If a surge exceeds the value of the MOV, the MOV triggers or burns out. Unless that happens, power is continuously delivered to the PSU as if the power strip isn't even there.

FYI: Decent PSUs also have their own MOVs in them utilizing the same type of surge suppression you find in power strips.

The only products that regulate voltage are voltage regulators, or "AVR's". These are much larger than your standard power strip. They're essentially large transformers that either buck or boost the line voltage to maintain a continuous output voltage. Many "better" UPSs have AVR built into them.

The issue that we often see with "power protection" and PSUs has more to do with UPSs that have simulated sine-wave output when on battery power. Some PSUs see the transition from a pure-sine signal from the wall to a square sine wave as a transient spike and this causes the PSU to trip off. This DOES NOT damage the PSU though.


Hope this helps!
Jon




Thanks a lot Jon!

That clears out a lot of things. Congrats on your website, it has been very useful to me!

Just a couple more questions, if you have the time:

1) It makes sense to have a surge protector just because if there is a surge the MOVs burnt out (in case they burn out) are the ones in the surge protector and not the ones in the power supply which is more expensive? Any negative in having a surge protector for the PC?

2) These voltage regulators (on their own or in a UPS) provide any benefit to the PC? I guess maybe they reduce the job that has to do the power supply and maybe improve its longevity or not? Any negative in having one for the PC?

3) I thought that a UPS used current to charge its batteries and the power supplied to the things connected to it was always from the batteries, so no matter the current received by the UPS the output was always the same and always safe being from the batteries, but this is not how they work, right? The only benefit in having a UPS is being able to use equipment when the light goes out for a few minutes, and provides no additional benefit or pitfall than a voltage regulator (for those UPS that have voltage regulation), right?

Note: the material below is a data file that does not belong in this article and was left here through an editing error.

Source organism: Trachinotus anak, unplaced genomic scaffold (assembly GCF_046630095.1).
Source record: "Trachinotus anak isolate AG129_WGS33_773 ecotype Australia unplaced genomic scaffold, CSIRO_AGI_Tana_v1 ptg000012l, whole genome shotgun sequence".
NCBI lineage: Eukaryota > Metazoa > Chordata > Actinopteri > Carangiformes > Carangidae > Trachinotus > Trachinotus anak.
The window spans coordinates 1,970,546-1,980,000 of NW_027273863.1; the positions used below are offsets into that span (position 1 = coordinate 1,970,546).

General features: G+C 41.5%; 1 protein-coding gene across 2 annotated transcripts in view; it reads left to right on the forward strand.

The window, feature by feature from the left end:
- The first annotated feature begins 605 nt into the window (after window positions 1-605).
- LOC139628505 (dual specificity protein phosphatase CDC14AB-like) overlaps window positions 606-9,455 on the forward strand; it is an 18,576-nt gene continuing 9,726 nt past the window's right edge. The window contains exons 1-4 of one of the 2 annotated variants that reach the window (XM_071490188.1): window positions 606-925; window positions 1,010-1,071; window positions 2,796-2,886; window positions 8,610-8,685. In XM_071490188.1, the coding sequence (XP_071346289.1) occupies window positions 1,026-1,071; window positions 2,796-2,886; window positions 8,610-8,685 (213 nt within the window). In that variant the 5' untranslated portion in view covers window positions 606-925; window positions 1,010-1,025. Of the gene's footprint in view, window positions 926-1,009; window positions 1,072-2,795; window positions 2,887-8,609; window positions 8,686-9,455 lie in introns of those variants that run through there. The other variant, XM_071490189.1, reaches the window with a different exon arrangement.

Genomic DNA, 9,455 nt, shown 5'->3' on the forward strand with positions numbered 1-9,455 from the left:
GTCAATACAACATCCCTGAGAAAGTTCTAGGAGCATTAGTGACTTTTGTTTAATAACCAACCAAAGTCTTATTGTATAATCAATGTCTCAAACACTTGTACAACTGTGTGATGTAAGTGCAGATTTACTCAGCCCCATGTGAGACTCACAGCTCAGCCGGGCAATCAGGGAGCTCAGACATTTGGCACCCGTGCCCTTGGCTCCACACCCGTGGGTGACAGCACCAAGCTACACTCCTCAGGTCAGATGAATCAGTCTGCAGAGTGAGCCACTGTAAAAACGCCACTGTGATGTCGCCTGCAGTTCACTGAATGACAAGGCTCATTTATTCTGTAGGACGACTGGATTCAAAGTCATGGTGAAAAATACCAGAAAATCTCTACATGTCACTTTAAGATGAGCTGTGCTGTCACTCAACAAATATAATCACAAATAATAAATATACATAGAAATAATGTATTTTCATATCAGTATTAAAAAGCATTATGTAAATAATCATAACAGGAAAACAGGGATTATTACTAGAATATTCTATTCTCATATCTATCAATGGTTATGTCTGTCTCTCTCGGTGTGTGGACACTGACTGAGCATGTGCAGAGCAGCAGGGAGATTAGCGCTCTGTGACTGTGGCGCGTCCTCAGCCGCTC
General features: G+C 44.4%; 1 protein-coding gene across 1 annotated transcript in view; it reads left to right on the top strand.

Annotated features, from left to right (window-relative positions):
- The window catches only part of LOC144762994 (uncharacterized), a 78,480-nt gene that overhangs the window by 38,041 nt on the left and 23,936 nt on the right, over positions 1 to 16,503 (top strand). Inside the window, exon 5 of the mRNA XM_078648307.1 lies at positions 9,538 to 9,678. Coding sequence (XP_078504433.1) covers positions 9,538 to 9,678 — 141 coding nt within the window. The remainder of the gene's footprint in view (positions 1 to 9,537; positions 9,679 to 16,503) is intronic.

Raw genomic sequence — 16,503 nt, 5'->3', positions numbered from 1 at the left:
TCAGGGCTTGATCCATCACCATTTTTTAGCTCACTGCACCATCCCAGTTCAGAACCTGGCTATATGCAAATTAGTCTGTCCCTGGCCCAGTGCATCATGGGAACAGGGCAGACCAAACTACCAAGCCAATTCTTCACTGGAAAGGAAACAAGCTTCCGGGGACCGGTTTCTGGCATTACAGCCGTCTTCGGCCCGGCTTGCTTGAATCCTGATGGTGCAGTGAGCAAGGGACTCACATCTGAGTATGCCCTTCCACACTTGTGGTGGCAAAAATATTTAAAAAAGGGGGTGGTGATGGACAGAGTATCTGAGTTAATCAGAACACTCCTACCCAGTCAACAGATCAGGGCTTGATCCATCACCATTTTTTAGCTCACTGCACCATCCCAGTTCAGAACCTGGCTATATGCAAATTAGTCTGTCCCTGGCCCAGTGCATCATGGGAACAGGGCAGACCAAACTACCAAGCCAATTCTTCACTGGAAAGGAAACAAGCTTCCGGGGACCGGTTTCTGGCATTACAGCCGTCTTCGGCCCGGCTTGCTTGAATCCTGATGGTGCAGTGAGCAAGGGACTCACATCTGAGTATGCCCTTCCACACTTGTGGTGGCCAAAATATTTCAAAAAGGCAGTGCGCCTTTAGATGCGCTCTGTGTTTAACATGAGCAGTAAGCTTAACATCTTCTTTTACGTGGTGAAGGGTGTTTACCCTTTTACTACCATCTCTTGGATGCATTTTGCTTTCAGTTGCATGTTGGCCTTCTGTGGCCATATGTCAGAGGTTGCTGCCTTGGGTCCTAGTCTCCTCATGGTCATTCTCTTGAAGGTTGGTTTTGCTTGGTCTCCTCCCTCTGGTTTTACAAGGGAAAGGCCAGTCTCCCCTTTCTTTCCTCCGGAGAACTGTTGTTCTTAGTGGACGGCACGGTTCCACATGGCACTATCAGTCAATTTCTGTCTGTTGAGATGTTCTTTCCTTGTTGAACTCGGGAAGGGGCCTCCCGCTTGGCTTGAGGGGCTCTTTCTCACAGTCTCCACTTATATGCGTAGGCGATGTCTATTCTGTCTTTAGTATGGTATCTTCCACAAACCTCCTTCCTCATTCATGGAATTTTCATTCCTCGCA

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Leoso
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post #8 of 9
Quote:
Originally Posted by Leoso View Post


1) It makes sense to have a surge protector just because if there is a surge the MOVs burnt out (in case they burn out) are the ones in the surge protector and not the ones in the power supply which is more expensive? Any negative in having a surge protector for the PC?

Nope. If the MOV burns out in the PSU, the PSU is done. Remember: The protection in a PSU iis to protect YOUR WHOLE PC. Many times, it's at a self sacrifice. Using a surge strip just means the strip takes the hit before the PSU... and even a good surge strip is cheaper than a good PSU.
Quote:
Originally Posted by Leoso View Post


2) These voltage regulators (on their own or in a UPS) provide any benefit to the PC? I guess maybe they reduce the job that has to do the power supply and maybe improve its longevity or not? Any negative in having one for the PC?

I like AVR's simply because you're normalizing the AC input to the PSU. (Good) PSUs are pretty robust these days, but the more fluctuations you have in your mains, the more stress you're putting on your PSU.
Quote:
Originally Posted by Leoso View Post


3) I thought that a UPS used current to charge its batteries and the power supplied to the things connected to it was always from the batteries, so no matter the current received by the UPS the output was always the same and always safe being from the batteries, but this is not how they work, right? The only benefit in having a UPS is being able to use equipment when the light goes out for a few minutes, and provides no additional benefit or pitfall than a voltage regulator (for those UPS that have voltage regulation), right?

That's only in the case of a very expensive "on line" UPS. Most UPSs and pretty much all consumer grade UPSs are either stand-by or line interactive. These run on your mains UNTIL the power goes out. Then, a very fast micro-controller switch switches you over to the batteries.
post #9 of 9
Thread Starter 
Thanks again Jon, take care!